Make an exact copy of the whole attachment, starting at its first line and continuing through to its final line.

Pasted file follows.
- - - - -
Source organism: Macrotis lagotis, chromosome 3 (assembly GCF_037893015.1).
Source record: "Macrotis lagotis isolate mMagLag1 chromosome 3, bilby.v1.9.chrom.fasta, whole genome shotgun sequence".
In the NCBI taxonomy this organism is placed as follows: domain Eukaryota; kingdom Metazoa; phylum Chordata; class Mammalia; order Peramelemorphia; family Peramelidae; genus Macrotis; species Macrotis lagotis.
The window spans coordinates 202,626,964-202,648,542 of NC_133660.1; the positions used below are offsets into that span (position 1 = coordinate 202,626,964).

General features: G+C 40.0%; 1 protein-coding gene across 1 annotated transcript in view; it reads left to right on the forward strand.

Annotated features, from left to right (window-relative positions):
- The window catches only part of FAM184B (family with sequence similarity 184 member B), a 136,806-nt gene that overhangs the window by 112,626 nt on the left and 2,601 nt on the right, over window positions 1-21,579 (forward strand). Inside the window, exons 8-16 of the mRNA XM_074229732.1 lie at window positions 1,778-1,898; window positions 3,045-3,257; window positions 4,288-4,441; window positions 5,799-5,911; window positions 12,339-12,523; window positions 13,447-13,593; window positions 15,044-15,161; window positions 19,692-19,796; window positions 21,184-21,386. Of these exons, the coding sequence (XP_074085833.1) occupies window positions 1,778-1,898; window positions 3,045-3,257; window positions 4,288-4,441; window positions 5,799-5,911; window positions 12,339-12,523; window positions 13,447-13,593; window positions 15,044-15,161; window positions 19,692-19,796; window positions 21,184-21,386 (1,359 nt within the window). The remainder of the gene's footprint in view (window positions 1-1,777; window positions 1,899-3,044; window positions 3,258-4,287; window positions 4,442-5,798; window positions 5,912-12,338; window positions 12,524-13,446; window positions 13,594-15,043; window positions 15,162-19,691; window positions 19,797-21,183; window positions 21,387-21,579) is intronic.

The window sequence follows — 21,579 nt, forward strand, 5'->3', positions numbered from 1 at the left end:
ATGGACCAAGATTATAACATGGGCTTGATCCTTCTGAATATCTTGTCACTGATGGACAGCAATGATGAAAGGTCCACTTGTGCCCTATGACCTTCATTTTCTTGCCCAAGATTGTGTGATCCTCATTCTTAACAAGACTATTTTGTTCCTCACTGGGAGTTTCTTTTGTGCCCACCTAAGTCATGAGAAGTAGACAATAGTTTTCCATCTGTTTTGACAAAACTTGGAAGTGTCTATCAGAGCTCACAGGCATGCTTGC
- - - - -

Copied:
Source organism: Macrotis lagotis, chromosome 3 (assembly GCF_037893015.1).
Source record: "Macrotis lagotis isolate mMagLag1 chromosome 3, bilby.v1.9.chrom.fasta, whole genome shotgun sequence".
In the NCBI taxonomy this organism is placed as follows: domain Eukaryota; kingdom Metazoa; phylum Chordata; class Mammalia; order Peramelemorphia; family Peramelidae; genus Macrotis; species Macrotis lagotis.
The window spans coordinates 202,626,964-202,648,542 of NC_133660.1; the positions used below are offsets into that span (position 1 = coordinate 202,626,964).

General features: G+C 40.0%; 1 protein-coding gene across 1 annotated transcript in view; it reads left to right on the forward strand.

Annotated features, from left to right (window-relative positions):
- The window catches only part of FAM184B (family with sequence similarity 184 member B), a 136,806-nt gene that overhangs the window by 112,626 nt on the left and 2,601 nt on the right, over window positions 1-21,579 (forward strand). Inside the window, exons 8-16 of the mRNA XM_074229732.1 lie at window positions 1,778-1,898; window positions 3,045-3,257; window positions 4,288-4,441; window positions 5,799-5,911; window positions 12,339-12,523; window positions 13,447-13,593; window positions 15,044-15,161; window positions 19,692-19,796; window positions 21,184-21,386. Of these exons, the coding sequence (XP_074085833.1) occupies window positions 1,778-1,898; window positions 3,045-3,257; window positions 4,288-4,441; window positions 5,799-5,911; window positions 12,339-12,523; window positions 13,447-13,593; window positions 15,044-15,161; window positions 19,692-19,796; window positions 21,184-21,386 (1,359 nt within the window). The remainder of the gene's footprint in view (window positions 1-1,777; window positions 1,899-3,044; window positions 3,258-4,287; window positions 4,442-5,798; window positions 5,912-12,338; window positions 12,524-13,446; window positions 13,594-15,043; window positions 15,162-19,691; window positions 19,797-21,183; window positions 21,387-21,579) is intronic.

The window sequence follows — 21,579 nt, forward strand, 5'->3', positions numbered from 1 at the left end:
ATGGACCAAGATTATAACATGGGCTTGATCCTTCTGAATATCTTGTCACTGATGGACAGCAATGATGAAAGGTCCACTTGTGCCCTATGACCTTCATTTTCTTGCCCAAGATTGTGTGATCCTCATTCTTAACAAGACTATTTTGTTCCTCACTGGGAGTTTCTTTTGTGCCCACCTAAGTCATGAGAAGTAGACAATAGTTTTCCATCTGTTTTGACAAAACTTGGAAGTGTCTATCAGAGCTCACAGGCATGCTTGC